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Minerals Management Service 'royalty in kind' program to end

Interior Secretary Ken Salazar says the program, which let energy companies pay in oil or gas for drilling on federal land, had clearly not been working. Allegations of sex and drug use didn't help.

September 17, 2009|Jim Tankersley and Alexander C. Hart

WASHINGTON — The Interior Department is ending a controversial program that was at the center of a sex and drug scandal in the federal Minerals Management Service, Interior Secretary Ken Salazar said Wednesday.

Testifying before the House Natural Resources Committee, Salazar said that he would phase out the program, which allows energy companies drilling on federal lands to pay royalties in the form of oil or gas instead of cash.

The program, known as "royalty in kind," has been rocked by scandal, and auditors have questioned its effectiveness. The Interior Department inspector general issued a report last year describing a "a culture of substance abuse and promiscuity" over a five-year period at the Denver-based office of the Minerals Management Service, which deals with royalty-in-kind payments.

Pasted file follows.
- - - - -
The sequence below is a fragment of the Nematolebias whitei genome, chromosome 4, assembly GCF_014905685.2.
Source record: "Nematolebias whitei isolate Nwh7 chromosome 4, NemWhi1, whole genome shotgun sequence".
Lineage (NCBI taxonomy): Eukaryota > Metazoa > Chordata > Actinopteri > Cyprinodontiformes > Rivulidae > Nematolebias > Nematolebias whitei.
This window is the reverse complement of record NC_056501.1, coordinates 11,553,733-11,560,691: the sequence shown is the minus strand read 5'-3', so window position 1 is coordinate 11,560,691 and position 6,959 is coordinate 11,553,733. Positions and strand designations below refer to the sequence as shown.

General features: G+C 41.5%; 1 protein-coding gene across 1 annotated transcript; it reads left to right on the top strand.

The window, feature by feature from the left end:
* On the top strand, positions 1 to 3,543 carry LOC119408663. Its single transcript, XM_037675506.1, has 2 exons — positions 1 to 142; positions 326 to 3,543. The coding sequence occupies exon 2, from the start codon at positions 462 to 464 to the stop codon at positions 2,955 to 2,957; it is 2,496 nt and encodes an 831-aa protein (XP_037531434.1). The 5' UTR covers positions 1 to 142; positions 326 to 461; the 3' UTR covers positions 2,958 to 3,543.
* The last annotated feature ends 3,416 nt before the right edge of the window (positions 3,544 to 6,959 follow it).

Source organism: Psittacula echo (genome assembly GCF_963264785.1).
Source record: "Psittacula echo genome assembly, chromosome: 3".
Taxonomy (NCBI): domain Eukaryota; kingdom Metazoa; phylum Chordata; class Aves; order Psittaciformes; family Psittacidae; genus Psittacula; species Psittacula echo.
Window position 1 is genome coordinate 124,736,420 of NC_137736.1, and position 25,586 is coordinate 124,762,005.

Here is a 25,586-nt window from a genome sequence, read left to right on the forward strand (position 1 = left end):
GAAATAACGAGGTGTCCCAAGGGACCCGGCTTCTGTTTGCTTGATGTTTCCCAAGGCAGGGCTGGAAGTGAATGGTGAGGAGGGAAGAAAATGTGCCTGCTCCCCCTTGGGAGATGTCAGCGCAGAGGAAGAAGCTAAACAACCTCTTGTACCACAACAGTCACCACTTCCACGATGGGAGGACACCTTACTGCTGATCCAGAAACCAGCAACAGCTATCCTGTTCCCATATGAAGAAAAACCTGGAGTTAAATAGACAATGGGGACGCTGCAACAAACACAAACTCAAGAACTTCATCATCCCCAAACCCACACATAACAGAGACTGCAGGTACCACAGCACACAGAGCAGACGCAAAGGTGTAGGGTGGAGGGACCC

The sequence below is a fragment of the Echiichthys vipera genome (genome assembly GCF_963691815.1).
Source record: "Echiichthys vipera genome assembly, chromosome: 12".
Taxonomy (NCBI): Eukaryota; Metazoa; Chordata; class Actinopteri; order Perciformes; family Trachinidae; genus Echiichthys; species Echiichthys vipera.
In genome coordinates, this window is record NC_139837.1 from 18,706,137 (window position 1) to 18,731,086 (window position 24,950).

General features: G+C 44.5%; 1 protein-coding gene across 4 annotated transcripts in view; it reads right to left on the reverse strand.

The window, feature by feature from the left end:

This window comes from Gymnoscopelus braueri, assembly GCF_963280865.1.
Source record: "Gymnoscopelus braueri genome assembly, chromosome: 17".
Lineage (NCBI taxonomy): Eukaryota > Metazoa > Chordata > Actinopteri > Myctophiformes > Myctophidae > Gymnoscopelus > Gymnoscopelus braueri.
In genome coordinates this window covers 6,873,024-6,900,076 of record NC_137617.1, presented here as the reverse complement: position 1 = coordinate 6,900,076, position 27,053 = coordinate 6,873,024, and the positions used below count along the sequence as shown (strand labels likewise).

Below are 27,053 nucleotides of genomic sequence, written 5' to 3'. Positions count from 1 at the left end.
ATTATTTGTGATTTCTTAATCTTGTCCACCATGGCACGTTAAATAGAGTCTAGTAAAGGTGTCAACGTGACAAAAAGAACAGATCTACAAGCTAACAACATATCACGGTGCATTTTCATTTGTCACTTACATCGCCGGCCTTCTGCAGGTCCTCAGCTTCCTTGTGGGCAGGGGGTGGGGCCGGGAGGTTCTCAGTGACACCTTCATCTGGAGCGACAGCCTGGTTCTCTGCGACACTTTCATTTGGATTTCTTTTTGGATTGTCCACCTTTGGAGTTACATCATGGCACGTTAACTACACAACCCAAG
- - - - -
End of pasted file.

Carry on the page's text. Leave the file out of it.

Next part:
Allegations included cocaine use and sex with industry contacts.

"Clearly, the department's energy leasing and royalty programs have not been working as they should," Salazar said.

Until now, some oil and gas extracted from public lands was paid for in cash or in the form of oil and gas products delivered to the government. Salazar announced Wednesday that when they expire, existing in-kind contracts would not be renewed.

In addition to the allegations of personal misconduct by government workers, an audit report issued this week by the Government Accountability Office concluded that the Interior Department had lost at least $21 million by failing to collect royalty-in-kind payments that it was owed.

The report described one instance in which a firm had avoided making any payments for more than two years by disputing the amount of its $900,000 bill.

Salazar's announcement upset oil interests and some congressional Republicans, who contend that the government will get less money.

The lobbying arm of the oil industry, the American Petroleum Institute, said the decision would create new bureaucracy and cost taxpayers money.

"The program is an effective means of ensuring that the American people receive fair compensation for development of federal resources," institute President Jack Gerard said in a statement.

The royalty-in-kind program collected the equivalent of $4.3 billion in royalties in fiscal 2007, the latest period for which data were available, an Interior Department spokesman said. He indicated that the program would run through September 2010, when the last of the contracts expire.

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jtankersley@latimes.com

alex.hart@latimes.com

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